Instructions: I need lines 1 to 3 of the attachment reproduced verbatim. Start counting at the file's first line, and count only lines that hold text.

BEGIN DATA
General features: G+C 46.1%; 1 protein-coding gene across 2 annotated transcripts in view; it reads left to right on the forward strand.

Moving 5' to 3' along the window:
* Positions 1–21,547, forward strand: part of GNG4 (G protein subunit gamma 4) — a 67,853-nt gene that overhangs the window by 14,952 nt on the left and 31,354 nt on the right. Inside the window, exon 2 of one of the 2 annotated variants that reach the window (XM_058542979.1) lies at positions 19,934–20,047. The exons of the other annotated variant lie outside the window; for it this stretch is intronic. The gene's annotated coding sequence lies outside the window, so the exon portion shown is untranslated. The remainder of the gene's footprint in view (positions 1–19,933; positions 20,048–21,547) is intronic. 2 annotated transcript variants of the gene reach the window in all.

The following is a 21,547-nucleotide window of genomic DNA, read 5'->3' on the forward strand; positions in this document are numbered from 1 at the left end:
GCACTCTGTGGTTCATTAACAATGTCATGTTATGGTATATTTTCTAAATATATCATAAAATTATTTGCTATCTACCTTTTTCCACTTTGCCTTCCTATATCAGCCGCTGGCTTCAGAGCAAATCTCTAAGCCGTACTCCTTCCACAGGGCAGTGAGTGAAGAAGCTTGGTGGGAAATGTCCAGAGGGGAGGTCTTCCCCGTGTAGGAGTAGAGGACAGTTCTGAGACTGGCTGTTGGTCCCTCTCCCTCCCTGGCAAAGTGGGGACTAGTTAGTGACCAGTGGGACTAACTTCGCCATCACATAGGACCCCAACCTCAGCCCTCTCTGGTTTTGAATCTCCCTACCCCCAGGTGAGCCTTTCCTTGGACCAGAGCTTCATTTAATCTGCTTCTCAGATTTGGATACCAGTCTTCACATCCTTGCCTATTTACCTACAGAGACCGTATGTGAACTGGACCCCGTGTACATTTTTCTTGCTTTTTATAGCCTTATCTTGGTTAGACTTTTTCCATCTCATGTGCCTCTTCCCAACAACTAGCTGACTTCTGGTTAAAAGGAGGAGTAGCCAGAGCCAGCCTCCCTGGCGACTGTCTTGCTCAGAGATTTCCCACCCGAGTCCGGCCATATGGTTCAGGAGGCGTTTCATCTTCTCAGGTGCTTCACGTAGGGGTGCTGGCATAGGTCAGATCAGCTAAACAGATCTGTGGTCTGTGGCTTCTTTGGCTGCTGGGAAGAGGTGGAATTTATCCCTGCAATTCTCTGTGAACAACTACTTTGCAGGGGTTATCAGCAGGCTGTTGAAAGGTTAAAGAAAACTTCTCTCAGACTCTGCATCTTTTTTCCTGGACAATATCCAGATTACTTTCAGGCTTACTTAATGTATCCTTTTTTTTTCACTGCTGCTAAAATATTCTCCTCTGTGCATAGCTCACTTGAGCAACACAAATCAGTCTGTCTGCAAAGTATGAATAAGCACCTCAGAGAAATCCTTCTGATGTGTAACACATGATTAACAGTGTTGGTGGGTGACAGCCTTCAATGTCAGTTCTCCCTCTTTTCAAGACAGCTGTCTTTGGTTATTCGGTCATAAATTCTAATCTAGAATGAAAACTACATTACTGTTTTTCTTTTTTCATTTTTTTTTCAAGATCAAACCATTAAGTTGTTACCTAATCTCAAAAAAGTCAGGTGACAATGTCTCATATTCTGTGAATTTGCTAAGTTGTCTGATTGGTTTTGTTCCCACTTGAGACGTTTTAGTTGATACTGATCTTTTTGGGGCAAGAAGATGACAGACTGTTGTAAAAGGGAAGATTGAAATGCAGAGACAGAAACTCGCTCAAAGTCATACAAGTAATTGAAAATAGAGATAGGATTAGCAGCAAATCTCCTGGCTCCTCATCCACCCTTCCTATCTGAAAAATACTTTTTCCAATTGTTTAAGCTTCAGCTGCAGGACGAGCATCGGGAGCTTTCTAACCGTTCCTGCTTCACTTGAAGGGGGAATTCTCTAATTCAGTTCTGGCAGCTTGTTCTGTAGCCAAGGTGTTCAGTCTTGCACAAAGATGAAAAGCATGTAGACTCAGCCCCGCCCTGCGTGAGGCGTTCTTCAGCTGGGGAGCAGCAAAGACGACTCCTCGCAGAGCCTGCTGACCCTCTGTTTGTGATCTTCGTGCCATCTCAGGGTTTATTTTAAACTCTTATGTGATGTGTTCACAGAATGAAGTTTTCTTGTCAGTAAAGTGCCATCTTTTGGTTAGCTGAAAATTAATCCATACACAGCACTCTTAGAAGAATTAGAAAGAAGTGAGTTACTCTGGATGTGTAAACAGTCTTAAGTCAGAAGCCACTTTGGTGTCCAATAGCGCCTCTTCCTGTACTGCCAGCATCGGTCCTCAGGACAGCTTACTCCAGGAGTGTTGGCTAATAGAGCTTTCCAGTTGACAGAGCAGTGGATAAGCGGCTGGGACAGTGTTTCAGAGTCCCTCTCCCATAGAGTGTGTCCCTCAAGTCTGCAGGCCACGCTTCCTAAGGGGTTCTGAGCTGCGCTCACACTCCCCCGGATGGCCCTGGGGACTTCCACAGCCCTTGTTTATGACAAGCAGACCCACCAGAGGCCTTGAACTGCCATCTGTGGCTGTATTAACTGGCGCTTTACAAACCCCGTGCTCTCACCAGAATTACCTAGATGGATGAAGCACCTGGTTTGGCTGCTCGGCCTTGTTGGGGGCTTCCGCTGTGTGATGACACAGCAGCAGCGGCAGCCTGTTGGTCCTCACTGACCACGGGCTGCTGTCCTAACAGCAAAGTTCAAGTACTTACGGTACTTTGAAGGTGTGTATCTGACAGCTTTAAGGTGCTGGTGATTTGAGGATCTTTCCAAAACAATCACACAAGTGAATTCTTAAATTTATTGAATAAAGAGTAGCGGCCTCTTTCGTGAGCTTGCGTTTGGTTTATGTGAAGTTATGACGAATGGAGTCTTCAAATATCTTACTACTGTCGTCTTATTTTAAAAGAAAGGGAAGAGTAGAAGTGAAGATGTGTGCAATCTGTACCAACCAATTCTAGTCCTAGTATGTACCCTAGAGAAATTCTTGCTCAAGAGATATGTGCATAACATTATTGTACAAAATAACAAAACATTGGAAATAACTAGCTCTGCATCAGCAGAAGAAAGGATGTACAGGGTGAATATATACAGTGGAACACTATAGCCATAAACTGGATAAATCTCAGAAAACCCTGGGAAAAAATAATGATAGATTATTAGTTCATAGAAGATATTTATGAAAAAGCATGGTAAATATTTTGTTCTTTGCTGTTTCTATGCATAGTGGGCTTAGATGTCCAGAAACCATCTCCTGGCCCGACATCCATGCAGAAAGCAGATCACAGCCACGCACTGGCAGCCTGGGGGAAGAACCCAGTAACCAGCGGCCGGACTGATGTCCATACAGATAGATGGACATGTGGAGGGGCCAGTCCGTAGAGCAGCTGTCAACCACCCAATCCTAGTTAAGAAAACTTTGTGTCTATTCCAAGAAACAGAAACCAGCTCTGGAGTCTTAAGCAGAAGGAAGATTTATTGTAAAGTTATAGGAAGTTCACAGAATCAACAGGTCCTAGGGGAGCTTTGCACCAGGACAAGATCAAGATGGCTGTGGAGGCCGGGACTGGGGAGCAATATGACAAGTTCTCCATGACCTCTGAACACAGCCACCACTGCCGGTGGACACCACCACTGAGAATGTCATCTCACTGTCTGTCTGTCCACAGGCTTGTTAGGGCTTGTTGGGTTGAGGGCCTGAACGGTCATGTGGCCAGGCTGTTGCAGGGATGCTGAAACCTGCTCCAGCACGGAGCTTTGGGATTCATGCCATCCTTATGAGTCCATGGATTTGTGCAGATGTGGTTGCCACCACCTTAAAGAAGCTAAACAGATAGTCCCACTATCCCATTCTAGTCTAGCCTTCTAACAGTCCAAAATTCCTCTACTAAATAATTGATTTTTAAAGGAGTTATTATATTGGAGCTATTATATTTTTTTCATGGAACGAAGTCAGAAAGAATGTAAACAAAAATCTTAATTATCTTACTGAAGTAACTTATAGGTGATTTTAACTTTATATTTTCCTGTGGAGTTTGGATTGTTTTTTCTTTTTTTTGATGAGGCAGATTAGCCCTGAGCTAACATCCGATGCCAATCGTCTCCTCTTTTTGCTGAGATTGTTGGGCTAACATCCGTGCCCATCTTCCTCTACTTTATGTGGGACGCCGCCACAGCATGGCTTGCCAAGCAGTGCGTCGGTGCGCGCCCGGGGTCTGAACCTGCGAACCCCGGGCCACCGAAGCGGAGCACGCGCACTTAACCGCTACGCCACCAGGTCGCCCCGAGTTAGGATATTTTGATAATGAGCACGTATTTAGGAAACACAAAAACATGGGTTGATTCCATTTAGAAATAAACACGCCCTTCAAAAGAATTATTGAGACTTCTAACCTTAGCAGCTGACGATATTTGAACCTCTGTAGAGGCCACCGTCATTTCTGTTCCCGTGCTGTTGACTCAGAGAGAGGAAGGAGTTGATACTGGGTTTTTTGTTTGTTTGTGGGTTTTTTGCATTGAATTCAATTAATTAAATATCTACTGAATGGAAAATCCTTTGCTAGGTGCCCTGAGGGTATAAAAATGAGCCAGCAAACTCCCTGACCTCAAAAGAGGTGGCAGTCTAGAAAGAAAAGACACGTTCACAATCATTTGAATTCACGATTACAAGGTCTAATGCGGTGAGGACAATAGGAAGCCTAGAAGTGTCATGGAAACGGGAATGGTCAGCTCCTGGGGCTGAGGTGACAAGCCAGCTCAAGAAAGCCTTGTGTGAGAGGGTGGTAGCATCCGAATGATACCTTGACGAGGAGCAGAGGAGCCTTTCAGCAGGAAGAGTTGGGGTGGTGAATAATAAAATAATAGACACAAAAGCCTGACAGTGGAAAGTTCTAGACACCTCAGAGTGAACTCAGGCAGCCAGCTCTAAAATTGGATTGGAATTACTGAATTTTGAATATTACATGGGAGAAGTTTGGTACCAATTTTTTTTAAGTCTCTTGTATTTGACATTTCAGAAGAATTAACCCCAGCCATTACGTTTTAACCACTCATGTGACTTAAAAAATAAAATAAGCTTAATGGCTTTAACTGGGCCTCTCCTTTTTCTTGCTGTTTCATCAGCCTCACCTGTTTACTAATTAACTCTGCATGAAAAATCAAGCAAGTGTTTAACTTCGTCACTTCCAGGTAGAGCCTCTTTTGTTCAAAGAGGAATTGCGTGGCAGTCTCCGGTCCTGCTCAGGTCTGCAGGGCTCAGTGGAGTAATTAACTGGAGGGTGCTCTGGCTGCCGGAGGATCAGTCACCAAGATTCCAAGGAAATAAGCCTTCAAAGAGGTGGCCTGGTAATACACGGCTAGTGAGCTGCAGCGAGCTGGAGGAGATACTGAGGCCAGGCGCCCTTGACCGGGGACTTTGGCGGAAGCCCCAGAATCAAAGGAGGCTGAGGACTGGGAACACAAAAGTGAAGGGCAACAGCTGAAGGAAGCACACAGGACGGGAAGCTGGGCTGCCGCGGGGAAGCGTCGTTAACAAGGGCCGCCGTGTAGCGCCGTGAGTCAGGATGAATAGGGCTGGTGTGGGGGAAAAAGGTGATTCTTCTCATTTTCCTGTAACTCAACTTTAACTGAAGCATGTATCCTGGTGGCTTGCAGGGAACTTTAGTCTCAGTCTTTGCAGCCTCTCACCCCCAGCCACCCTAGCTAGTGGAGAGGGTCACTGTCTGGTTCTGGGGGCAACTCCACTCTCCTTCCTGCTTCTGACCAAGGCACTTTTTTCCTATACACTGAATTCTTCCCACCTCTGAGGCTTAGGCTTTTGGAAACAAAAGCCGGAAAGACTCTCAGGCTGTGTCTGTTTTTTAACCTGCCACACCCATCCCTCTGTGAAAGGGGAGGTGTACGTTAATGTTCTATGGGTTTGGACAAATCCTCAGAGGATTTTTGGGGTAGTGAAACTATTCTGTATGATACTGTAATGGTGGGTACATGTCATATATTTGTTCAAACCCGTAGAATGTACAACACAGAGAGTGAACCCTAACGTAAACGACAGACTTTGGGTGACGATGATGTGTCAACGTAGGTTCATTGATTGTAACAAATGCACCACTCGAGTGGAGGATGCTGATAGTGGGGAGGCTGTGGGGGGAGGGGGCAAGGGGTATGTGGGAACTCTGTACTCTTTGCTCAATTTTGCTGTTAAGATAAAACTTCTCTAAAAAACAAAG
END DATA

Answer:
General features: G+C 46.1%; 1 protein-coding gene across 2 annotated transcripts in view; it reads left to right on the forward strand.

Moving 5' to 3' along the window:
* Positions 1–21,547, forward strand: part of GNG4 (G protein subunit gamma 4) — a 67,853-nt gene that overhangs the window by 14,952 nt on the left and 31,354 nt on the right. Inside the window, exon 2 of one of the 2 annotated variants that reach the window (XM_058542979.1) lies at positions 19,934–20,047. The exons of the other annotated variant lie outside the window; for it this stretch is intronic. The gene's annotated coding sequence lies outside the window, so the exon portion shown is untranslated. The remainder of the gene's footprint in view (positions 1–19,933; positions 20,048–21,547) is intronic. 2 annotated transcript variants of the gene reach the window in all.